Using the capability of a dictation system (PowerScribe, Nuance, United States), each parameter is set as a selectable field within the template, and once selected, they are converted to a classification descriptor. For instance, if SVA measures 6 cm, one can select a category 4–9.5 cm under SVA section, and it had then converted to “positive” in the actual report. This feature is particularly helpful to trainees who do not routinely dictate full-spine film, as they do not need to remember each specific category. This is the version of the template that was presented at the American Society of Spine Radiology national conference in 2016.

Radiologist’s perspective

We have used this template for over a year; however, as the clinical demand/volume increased, it is becoming harder to keep measuring all of these parameters. After discussing amongst MSK radiologists and spine surgeons at our institution, we have elected to use the third option.

Global impression only

The third option is the closest to a minimalist approach, yet still incorporates some information of the overall global spinal balance. Since sagittal balance assessment is a key component that surgeons assess in ASD, we have decided to keep SVA and drop PT and PI-LL. The reason is not because the other two parameters have less clinical significance, but rather that SVA was one of the easiest sagittal parameters to measure that satisfies a minimum reporting on global sagittal balance impression. This is in addition to coronal curve assessment. When providing a global impression, no detailed numeric measurements are recorded, which decreases the time investment for the radiologist, and minimizes the risk of conflicting with the surgeon’s measurements. This is the version of the template we have been using for the past couple of years.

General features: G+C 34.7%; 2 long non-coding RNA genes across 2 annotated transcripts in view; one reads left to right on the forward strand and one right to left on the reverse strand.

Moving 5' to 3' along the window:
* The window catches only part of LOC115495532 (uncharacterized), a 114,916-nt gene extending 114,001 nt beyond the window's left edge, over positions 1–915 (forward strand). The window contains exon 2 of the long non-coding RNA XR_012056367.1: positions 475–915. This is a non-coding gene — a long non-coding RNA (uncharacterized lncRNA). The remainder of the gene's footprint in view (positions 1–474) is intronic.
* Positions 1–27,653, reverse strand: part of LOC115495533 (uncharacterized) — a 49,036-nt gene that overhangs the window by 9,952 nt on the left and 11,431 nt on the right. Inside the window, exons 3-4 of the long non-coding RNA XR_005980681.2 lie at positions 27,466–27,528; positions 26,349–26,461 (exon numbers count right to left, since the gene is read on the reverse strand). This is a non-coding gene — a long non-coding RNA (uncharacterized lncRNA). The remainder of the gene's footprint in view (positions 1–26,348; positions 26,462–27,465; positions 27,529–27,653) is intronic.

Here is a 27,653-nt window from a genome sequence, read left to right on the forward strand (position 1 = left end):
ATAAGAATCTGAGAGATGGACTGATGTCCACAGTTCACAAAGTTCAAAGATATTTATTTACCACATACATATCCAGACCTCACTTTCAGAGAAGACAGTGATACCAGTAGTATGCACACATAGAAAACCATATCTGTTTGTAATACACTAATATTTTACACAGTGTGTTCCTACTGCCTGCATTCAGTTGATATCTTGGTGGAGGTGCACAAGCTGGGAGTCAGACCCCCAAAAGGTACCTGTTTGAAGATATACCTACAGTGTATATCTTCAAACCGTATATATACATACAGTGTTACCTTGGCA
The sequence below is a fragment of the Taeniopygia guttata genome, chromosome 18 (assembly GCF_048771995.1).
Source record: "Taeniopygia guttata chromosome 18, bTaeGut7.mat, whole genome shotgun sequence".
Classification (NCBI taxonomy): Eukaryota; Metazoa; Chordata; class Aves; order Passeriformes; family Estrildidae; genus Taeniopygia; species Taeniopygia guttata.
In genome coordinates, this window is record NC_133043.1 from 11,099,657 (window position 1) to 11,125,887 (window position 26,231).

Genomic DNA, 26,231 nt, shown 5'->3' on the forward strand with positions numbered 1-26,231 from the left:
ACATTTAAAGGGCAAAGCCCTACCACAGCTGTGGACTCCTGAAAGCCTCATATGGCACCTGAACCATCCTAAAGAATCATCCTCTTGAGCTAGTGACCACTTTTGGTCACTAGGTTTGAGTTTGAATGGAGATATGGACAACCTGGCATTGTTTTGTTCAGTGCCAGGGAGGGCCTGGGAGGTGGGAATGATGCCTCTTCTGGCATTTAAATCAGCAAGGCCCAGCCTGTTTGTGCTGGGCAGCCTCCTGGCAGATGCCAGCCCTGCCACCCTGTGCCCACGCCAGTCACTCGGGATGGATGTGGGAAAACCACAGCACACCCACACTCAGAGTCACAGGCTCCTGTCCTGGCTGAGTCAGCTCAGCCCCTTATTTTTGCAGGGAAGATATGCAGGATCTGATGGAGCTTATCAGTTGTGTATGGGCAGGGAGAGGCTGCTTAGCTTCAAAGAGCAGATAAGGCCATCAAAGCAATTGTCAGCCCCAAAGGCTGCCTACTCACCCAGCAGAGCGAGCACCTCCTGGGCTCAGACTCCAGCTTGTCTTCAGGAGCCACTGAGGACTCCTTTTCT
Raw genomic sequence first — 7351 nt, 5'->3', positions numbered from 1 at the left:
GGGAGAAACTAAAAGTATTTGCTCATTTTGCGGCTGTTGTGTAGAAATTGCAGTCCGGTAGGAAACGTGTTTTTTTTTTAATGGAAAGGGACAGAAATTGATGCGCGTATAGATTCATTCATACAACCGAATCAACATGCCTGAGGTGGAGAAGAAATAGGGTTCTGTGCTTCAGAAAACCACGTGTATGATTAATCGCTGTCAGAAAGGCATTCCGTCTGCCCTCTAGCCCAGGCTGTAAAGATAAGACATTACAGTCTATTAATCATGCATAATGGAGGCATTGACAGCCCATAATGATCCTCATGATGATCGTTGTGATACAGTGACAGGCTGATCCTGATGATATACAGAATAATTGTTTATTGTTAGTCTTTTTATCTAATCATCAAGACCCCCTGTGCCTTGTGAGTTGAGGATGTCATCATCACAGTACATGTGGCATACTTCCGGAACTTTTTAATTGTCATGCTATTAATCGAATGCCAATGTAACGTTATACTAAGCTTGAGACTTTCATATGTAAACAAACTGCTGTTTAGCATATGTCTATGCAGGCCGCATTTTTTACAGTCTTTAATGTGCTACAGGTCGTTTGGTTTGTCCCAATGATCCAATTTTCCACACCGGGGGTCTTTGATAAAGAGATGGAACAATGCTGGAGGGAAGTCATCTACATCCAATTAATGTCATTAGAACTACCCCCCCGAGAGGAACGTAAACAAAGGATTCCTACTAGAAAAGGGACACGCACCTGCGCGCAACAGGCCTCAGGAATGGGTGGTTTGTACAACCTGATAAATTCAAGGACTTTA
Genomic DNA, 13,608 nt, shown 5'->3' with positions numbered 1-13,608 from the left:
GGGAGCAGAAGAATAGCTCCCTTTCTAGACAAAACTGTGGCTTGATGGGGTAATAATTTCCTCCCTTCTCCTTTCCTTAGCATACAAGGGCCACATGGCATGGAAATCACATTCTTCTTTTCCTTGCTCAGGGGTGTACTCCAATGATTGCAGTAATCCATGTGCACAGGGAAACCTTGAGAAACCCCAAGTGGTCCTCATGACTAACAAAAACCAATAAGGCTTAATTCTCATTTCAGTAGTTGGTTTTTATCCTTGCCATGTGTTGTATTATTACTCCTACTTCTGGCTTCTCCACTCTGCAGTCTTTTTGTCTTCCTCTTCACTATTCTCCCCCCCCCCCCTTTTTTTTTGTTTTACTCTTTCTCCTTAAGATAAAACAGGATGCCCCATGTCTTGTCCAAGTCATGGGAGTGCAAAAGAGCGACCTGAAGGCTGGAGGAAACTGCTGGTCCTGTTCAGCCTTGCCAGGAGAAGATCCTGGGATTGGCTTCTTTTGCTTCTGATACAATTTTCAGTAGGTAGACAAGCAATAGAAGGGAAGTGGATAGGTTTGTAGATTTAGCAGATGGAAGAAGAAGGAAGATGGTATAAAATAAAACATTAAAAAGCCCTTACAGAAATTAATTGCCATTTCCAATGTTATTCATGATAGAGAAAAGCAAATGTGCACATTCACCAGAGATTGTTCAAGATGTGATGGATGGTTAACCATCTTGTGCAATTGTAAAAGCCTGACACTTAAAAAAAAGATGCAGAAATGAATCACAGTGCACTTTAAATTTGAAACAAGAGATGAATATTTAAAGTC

Conclusions

Sagittal parameter assessment is crucial in ASD, and knowledge of the SRS-Schwab classification is required by those who interpret full-spine radiographs. Although the best approach in regards to radiograph dictation strategy varies amongst institution and even by ordering providers, we believe it is beneficial to develop an institutional template. If necessary, different versions with varying detail could be developed, and each used according to the referring provider’s request. For instance, normally we use the global impression only template to save time for routine dictation, but if the clinician requests more detailed measurements, we use the full classification, categorical description template.

With regard to AIS, these films are dictated by pediatric radiologists at our institution and they currently do not have a specific template. Since the Lenke classification is the most widely accepted system in this group, we believe that a similar approach can be employed for AIS using the Lenke classification system.

Notes

Compliance with ethical standards

Conflict of interest

Takashi Takahashi: No disclosure or conflict of interest.

David Polly: No disclosure or conflict of interest.

Christopher T. Martin: No disclosure or conflict of interest.

References

  1. 1.
    Schwab F, Ungar B, Blondel B, Buchowski J, Coe J, Deinlein D, et al. Scoliosis Research Society—Schwab adult spinal deformity classification. Spine. 2012;37(12):1077–82.CrossRefGoogle Scholar
  2. 2.
    Sy N, Bettany-Saltikov J, Moramarco M. Evidence for conservative treatment of adolescent idiopathic scoliosis - update 2015 (mini-review). Curr Pediatr Rev. 2016;12(1):6–11.CrossRefGoogle Scholar

Copyright information

© ISS 2019

Authors and Affiliations

  1. 1.Department of RadiologyUniversity of MinnesotaMinneapolisUSA
  2. 2.Department of Orthopedic SurgeryUniversity of MinnesotaMinneapolisUSA